I learned that a woman's emotions are like a wave from John Gray, PhD, in his New York Times Bestseller Men are from Mars, Women are from Venus. I was lying in a hammock on a porch in the middle of the woods in Dahlonega, GA. The porch was attached to a cabin. Don't worry. This part is not a metaphor.
Destin, Florida: white sand beaches, buckets of crab legs, and Super Mario Brothers in the arcade in the lobby at the Hotel. I loved the beach. I wore a bathing suit all the time and my hair was (as usual) fantastic and mermaid long. I sat in the sand for hours, letting the waves of the Gulf wash over my legs, letting wet sand pour through my fingers. Swimming, running, building and tearing down sandcastles. I loved myself at the beach. I loved my parents at the beach, on vacation, our tribe, our pack.
I forgot how to enjoy the beach eventually, was seized with the fear of the sight of my own body. Be it too pale, too thin, too wide, too wobbly, too red, too scarred with psoriasis, I stopped being able to see myself in my mind's eye as anything but a deformed figure, confounded by the covers of magazines, the comments of others, the images in which we all find ourselves drowning on a daily basis.
Or maybe it was the fact that by the time I was in my twenties, my options for swimwear were suits that effectively "hid" my stomach or resembled my underwear drawer, neither of which I felt had anything to do with the original concept behind swimming: physical activity. Maybe it was the fact that, the older I became, the more my choices of ways to present myself to society began to diminish, to bottleneck as the road narrowed for my sisters and me.
Books, films, legends, and tales about life, all words for the ladies limited to the slender path on which slender women, girls with diet cokes, brides and bridesmaids, mothers and wives, princesses and queens saunter through life. As for the protagonists of those stories, let's be honest, what woman can't relate to the story of another man, conquering his fear and striking out on his own, men and women are the same, right?
Women see the world through our own eyes, and we are guided by forces of nature that, I can only speculate, were deemed too frightening and difficult to be talked about. But they need to be talked about.
Over the last few years, I have "come into [my] cycles," as Clarissa Pinkola Estés would say in a book a producer from the Mortified podcast recommended I read, Women Who Run with the Wolves. I've probably talked about it before. Anyway, I came into my cycles because I started tracking my period. All that to say, I got one (ten) of those period tracking apps. And my life will never be the same.
How funny, this little thing, this monthly incident, this "inappropriate" topic of conversation, as a good friend of mine would say, affects every single human being on the planet, not just the women. A period is not just the physical, and the physical is real, exhausting, terrifying, and an all around glorious ride; yes, I said glorious. A period is emotional, visceral, natural. It is not just that few days of bleeding, it's a constant cycle of hormones, instinct, and insight into what makes women, in fact, so very different from men.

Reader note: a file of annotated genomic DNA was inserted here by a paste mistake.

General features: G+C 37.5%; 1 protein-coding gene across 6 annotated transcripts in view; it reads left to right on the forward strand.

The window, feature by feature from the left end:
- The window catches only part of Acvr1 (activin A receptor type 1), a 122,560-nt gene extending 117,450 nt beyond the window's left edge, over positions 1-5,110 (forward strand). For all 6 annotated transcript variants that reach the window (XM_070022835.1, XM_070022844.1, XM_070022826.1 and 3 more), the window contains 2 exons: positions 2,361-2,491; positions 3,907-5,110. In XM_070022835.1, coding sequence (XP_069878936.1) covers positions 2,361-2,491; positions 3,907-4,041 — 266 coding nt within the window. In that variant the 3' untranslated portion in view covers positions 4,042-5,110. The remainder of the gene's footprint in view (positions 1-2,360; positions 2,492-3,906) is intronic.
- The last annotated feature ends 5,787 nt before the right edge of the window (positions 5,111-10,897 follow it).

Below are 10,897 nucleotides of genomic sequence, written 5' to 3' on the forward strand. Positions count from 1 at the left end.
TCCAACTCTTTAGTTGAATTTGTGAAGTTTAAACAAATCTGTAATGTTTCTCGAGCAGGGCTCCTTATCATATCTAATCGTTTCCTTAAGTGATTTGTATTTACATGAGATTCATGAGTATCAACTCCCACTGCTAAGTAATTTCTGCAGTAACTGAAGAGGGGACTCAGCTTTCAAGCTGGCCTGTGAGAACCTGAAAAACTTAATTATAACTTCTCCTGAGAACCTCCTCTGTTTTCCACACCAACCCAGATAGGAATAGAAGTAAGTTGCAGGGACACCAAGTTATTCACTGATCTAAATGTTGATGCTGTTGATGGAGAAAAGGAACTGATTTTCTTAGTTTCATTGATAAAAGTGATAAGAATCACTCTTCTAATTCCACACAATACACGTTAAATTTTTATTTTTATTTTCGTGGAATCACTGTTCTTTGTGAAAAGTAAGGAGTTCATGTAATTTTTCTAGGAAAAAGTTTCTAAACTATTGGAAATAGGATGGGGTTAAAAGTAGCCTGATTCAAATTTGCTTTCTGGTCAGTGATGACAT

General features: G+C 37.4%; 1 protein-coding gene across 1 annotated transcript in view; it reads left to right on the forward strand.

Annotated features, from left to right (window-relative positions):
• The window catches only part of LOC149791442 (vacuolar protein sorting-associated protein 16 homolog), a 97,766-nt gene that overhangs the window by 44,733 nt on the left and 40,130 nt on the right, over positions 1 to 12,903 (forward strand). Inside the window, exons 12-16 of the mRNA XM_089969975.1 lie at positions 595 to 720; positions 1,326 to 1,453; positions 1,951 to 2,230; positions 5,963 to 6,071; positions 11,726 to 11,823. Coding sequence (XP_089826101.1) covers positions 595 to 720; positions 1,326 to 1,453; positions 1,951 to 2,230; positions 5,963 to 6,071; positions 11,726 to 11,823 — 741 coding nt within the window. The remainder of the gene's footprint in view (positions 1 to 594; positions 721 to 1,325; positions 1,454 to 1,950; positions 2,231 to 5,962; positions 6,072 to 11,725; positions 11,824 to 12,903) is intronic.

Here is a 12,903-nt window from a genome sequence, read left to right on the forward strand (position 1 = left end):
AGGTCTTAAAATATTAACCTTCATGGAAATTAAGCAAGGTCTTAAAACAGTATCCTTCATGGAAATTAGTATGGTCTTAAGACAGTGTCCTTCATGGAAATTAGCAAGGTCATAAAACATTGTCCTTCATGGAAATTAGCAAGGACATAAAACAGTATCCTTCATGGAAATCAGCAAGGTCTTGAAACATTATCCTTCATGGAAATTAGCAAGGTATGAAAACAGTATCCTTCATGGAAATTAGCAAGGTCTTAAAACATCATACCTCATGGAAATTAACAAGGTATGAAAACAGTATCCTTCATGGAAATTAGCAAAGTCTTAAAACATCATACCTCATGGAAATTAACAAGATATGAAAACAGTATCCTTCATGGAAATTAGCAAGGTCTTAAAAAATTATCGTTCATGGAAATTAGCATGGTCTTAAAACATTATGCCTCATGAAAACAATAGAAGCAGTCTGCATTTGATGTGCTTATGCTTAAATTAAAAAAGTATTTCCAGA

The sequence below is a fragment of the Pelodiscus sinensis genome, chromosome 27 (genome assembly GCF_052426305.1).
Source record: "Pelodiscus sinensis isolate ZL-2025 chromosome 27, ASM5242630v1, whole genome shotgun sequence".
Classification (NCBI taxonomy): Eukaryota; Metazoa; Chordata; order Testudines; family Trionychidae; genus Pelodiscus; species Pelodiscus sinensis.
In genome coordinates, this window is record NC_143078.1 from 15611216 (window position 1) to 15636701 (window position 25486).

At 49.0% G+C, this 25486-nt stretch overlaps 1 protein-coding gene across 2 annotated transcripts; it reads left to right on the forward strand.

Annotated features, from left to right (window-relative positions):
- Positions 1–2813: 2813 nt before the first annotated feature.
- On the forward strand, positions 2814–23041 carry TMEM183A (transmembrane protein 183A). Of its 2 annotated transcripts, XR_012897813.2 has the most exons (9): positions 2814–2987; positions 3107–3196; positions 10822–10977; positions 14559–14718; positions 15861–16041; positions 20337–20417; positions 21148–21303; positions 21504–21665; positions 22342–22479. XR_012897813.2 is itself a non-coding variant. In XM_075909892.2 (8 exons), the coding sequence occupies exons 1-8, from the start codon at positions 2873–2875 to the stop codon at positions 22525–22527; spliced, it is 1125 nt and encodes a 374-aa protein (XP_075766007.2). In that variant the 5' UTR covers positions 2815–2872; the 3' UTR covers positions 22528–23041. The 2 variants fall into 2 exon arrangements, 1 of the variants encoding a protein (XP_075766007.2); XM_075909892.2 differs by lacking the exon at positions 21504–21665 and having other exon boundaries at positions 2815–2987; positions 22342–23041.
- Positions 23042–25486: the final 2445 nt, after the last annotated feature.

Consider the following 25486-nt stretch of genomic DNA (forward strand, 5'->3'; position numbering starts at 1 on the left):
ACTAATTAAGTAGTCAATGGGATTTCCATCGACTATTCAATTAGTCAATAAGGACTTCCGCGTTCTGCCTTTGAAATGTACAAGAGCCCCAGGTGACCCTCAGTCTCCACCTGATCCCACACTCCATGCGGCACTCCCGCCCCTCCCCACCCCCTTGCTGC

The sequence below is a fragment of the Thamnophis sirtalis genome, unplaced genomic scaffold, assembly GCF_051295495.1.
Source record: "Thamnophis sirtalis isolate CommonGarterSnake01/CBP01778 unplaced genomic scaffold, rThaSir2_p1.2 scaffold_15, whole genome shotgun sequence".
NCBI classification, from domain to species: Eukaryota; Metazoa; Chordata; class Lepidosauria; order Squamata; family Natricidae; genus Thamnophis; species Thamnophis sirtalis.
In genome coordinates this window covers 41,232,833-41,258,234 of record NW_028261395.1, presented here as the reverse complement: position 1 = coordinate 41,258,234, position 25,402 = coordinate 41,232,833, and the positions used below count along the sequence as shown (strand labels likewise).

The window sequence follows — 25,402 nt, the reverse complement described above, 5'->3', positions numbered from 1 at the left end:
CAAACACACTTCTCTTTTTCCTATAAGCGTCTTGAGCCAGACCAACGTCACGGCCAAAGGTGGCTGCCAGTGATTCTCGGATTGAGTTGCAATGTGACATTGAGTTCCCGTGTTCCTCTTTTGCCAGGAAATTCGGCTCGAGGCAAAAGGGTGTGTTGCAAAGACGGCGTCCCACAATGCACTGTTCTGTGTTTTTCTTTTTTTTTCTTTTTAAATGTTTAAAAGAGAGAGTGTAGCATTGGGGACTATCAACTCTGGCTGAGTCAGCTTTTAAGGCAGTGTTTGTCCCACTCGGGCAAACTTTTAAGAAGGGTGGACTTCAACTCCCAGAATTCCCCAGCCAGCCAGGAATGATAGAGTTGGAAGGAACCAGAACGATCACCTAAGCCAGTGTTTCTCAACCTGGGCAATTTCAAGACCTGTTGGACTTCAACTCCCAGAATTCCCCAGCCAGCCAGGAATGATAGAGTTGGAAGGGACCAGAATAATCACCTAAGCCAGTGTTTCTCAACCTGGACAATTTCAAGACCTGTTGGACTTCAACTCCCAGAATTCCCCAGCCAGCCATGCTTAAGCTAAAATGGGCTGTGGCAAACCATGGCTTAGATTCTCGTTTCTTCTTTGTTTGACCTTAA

I have a transgender friend, a man. He told me it was stark, the contrast between hormonal cycles as a woman and hormonal cycles as a man (and yes, men go through hormonal cycles), that it was easier, but unnerving how different he felt inside as a man.
My body changes every day. I eat, sleep, and think on this cycle, swell into my curves at just the right moment, and experience heightened senses, not because the "right man" walked into the room, but because I am an animal and my body screams to reproduce, to continue the cycle.
For a more...tangible example, along the same topic: I recently started using a Diva Cup instead of my old faithful, since period number two, tampons. It was time for me to stop pretending to be a feminist without always giving myself the option of actually saving my own menstrual blood if I felt like it. If I FEEL like it.
I had no idea...but now that I've spilled it into my hands* and watched my own blood run through my fingers...I deserve everything. Cookies. Cookies and Milk. Cookies and Milk Ice Cream (B&Js). Puppies. Flowers. The sun on my face. The wind at my back. And to wear whatever I want without fear of sexualization, assault, or eternal damnation. I am a warrior. I deserve better.
I already have the moon, though, he and I are kin, controlling the tides together along with every other beautiful woman on the planet.
Now, my life is just riding the waves, and I respect the waves. The crimson waves. I'll say it in the words of a dude, so my dudes can follow me through this one. As thrill seeker Bodhi, performed by Patrick Swayze in the hit action/surf/so much more film Point Break, put it, "Life sure has a sick sense of humor," and he was a surfer. He would know all about riding the waves.
So what does the world look like through the eyes of a woman? If you're not afraid the answer will be too bloody, you can always ask.
*it doesn't have to be so violent, but I haven't gotten the total hang and balance of this Diva Cup business
P.S. Ladies, track your period. Learn your cycles. For apps, try Hormone Horoscope, Clue, anything that isn't pink?